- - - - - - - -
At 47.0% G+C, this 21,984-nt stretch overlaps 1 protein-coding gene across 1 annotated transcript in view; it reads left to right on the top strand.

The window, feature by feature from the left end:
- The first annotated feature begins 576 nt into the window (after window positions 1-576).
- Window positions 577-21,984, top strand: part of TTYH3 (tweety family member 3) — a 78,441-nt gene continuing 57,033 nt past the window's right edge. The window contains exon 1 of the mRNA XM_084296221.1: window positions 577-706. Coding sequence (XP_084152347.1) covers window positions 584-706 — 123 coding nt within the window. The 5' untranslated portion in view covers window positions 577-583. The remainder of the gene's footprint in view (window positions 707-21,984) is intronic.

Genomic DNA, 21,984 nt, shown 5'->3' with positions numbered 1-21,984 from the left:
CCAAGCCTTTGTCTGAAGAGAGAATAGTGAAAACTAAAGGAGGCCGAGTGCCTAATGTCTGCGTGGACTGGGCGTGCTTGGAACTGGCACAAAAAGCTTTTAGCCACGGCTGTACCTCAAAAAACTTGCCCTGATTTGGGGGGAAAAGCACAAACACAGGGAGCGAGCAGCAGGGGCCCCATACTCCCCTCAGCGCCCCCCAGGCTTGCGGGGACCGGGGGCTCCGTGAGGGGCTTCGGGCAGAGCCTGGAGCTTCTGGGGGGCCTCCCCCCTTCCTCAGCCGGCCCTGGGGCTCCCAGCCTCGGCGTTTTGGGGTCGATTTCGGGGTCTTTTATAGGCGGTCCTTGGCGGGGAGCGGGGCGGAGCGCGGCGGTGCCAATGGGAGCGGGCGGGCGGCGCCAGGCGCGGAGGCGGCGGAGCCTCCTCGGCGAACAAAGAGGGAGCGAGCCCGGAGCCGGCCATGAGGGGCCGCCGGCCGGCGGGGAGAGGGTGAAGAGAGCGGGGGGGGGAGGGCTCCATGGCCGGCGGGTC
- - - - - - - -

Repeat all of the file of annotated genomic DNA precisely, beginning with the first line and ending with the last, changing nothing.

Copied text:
At 47.0% G+C, this 21,984-nt stretch overlaps 1 protein-coding gene across 1 annotated transcript in view; it reads left to right on the top strand.

The window, feature by feature from the left end:
- The first annotated feature begins 576 nt into the window (after window positions 1-576).
- Window positions 577-21,984, top strand: part of TTYH3 (tweety family member 3) — a 78,441-nt gene continuing 57,033 nt past the window's right edge. The window contains exon 1 of the mRNA XM_084296221.1: window positions 577-706. Coding sequence (XP_084152347.1) covers window positions 584-706 — 123 coding nt within the window. The 5' untranslated portion in view covers window positions 577-583. The remainder of the gene's footprint in view (window positions 707-21,984) is intronic.

Genomic DNA, 21,984 nt, shown 5'->3' with positions numbered 1-21,984 from the left:
CCAAGCCTTTGTCTGAAGAGAGAATAGTGAAAACTAAAGGAGGCCGAGTGCCTAATGTCTGCGTGGACTGGGCGTGCTTGGAACTGGCACAAAAAGCTTTTAGCCACGGCTGTACCTCAAAAAACTTGCCCTGATTTGGGGGGAAAAGCACAAACACAGGGAGCGAGCAGCAGGGGCCCCATACTCCCCTCAGCGCCCCCCAGGCTTGCGGGGACCGGGGGCTCCGTGAGGGGCTTCGGGCAGAGCCTGGAGCTTCTGGGGGGCCTCCCCCCTTCCTCAGCCGGCCCTGGGGCTCCCAGCCTCGGCGTTTTGGGGTCGATTTCGGGGTCTTTTATAGGCGGTCCTTGGCGGGGAGCGGGGCGGAGCGCGGCGGTGCCAATGGGAGCGGGCGGGCGGCGCCAGGCGCGGAGGCGGCGGAGCCTCCTCGGCGAACAAAGAGGGAGCGAGCCCGGAGCCGGCCATGAGGGGCCGCCGGCCGGCGGGGAGAGGGTGAAGAGAGCGGGGGGGGGAGGGCTCCATGGCCGGCGGGTC